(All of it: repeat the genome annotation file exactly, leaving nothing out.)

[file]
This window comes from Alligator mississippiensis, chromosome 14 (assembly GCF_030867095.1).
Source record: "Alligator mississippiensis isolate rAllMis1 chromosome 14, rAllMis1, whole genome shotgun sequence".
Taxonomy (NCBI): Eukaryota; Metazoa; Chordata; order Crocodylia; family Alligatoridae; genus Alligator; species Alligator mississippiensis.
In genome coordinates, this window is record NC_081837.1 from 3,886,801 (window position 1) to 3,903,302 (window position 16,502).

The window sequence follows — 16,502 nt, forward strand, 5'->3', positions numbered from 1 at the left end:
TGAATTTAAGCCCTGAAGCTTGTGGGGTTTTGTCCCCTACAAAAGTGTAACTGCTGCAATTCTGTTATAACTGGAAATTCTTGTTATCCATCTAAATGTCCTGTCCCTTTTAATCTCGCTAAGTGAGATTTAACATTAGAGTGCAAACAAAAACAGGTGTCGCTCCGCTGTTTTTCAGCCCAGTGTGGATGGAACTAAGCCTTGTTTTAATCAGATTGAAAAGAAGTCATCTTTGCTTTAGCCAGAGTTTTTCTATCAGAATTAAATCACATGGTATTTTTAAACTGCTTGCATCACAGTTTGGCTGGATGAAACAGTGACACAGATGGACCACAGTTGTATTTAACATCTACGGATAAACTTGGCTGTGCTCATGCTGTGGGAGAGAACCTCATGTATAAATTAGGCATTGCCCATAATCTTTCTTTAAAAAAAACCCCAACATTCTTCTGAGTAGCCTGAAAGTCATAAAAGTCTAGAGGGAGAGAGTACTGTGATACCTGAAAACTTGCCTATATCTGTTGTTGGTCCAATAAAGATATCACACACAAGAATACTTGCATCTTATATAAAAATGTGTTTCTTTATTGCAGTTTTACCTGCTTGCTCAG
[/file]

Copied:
This window comes from Alligator mississippiensis, chromosome 14 (assembly GCF_030867095.1).
Source record: "Alligator mississippiensis isolate rAllMis1 chromosome 14, rAllMis1, whole genome shotgun sequence".
Taxonomy (NCBI): Eukaryota; Metazoa; Chordata; order Crocodylia; family Alligatoridae; genus Alligator; species Alligator mississippiensis.
In genome coordinates, this window is record NC_081837.1 from 3,886,801 (window position 1) to 3,903,302 (window position 16,502).

The window sequence follows — 16,502 nt, forward strand, 5'->3', positions numbered from 1 at the left end:
TGAATTTAAGCCCTGAAGCTTGTGGGGTTTTGTCCCCTACAAAAGTGTAACTGCTGCAATTCTGTTATAACTGGAAATTCTTGTTATCCATCTAAATGTCCTGTCCCTTTTAATCTCGCTAAGTGAGATTTAACATTAGAGTGCAAACAAAAACAGGTGTCGCTCCGCTGTTTTTCAGCCCAGTGTGGATGGAACTAAGCCTTGTTTTAATCAGATTGAAAAGAAGTCATCTTTGCTTTAGCCAGAGTTTTTCTATCAGAATTAAATCACATGGTATTTTTAAACTGCTTGCATCACAGTTTGGCTGGATGAAACAGTGACACAGATGGACCACAGTTGTATTTAACATCTACGGATAAACTTGGCTGTGCTCATGCTGTGGGAGAGAACCTCATGTATAAATTAGGCATTGCCCATAATCTTTCTTTAAAAAAAACCCCAACATTCTTCTGAGTAGCCTGAAAGTCATAAAAGTCTAGAGGGAGAGAGTACTGTGATACCTGAAAACTTGCCTATATCTGTTGTTGGTCCAATAAAGATATCACACACAAGAATACTTGCATCTTATATAAAAATGTGTTTCTTTATTGCAGTTTTACCTGCTTGCTCAG